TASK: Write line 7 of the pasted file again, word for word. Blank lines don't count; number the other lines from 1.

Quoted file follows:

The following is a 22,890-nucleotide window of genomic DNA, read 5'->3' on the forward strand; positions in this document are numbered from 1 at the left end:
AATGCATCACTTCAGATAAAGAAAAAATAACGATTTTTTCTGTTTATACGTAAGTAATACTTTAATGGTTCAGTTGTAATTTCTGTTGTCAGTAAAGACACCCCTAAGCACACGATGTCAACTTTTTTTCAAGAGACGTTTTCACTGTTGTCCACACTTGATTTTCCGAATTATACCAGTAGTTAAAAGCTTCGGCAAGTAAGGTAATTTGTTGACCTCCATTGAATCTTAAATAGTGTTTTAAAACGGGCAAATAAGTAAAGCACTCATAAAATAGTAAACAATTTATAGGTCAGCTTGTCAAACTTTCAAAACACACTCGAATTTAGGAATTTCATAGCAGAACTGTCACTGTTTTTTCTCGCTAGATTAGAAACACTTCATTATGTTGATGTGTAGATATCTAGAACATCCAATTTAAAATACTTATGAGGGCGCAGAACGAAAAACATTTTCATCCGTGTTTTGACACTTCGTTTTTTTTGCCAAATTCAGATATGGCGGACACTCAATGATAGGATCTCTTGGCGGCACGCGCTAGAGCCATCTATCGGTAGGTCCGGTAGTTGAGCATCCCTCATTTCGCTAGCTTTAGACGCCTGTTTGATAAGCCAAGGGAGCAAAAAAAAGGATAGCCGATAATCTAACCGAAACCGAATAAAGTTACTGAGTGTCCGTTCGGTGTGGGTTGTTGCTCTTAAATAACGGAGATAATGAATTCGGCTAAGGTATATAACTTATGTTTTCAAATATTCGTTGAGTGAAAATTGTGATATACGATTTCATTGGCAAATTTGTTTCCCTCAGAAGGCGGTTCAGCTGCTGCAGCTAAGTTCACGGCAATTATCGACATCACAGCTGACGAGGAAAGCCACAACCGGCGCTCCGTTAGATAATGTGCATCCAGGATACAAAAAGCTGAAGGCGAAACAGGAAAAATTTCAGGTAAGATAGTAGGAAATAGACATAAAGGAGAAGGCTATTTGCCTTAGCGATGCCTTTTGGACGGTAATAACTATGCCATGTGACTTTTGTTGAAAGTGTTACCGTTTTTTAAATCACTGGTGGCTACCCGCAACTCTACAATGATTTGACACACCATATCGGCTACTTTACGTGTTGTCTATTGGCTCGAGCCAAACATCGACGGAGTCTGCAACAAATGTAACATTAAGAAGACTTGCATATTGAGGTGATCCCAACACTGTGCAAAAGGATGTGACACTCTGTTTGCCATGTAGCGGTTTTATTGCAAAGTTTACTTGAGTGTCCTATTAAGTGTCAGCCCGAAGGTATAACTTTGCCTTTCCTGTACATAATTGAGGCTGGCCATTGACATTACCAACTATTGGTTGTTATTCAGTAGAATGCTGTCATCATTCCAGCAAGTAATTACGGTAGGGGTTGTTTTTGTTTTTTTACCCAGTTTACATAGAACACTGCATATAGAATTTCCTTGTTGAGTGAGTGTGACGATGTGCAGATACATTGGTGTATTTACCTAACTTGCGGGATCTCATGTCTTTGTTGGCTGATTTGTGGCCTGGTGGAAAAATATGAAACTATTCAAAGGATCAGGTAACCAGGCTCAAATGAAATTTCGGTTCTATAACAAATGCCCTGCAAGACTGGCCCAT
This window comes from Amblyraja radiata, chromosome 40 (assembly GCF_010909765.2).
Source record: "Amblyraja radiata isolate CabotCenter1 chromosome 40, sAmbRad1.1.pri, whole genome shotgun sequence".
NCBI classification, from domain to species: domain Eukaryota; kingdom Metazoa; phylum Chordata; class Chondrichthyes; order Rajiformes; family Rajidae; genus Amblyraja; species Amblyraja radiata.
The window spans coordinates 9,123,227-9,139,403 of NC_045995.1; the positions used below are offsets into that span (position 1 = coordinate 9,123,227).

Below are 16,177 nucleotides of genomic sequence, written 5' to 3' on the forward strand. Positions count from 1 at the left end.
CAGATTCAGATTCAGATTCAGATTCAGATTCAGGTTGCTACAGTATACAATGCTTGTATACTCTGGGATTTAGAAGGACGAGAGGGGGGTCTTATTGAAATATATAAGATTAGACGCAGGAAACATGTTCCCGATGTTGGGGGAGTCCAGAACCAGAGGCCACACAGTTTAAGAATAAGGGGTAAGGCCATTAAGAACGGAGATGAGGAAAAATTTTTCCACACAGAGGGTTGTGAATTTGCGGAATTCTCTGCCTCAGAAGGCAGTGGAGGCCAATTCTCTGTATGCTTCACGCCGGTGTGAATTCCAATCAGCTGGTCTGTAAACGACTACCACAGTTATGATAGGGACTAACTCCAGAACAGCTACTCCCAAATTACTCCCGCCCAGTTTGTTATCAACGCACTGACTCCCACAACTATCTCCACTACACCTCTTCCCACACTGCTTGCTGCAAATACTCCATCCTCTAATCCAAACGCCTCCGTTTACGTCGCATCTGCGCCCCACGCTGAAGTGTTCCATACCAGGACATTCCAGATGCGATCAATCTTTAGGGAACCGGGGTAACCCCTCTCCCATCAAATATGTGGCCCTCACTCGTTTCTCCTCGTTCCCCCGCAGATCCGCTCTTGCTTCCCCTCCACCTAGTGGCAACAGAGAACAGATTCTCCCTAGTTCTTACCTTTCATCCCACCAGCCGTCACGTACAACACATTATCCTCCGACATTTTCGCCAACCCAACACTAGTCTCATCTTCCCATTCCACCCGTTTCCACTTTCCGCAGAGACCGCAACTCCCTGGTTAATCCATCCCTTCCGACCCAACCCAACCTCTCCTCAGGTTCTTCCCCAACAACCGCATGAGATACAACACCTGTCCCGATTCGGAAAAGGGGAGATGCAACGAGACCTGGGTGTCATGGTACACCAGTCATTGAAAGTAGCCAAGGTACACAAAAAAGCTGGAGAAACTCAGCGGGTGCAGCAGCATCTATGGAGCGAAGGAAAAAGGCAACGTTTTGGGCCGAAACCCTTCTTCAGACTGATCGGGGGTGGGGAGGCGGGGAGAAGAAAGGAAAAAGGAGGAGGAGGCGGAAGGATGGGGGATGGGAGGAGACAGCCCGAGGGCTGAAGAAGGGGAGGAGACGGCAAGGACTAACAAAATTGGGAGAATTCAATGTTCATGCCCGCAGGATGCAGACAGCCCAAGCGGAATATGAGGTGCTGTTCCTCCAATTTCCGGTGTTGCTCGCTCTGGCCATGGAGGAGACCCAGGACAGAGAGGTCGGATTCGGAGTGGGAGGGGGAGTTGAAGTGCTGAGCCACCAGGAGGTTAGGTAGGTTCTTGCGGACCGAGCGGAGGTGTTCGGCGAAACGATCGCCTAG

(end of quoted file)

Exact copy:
Below are 16,177 nucleotides of genomic sequence, written 5' to 3' on the forward strand. Positions count from 1 at the left end.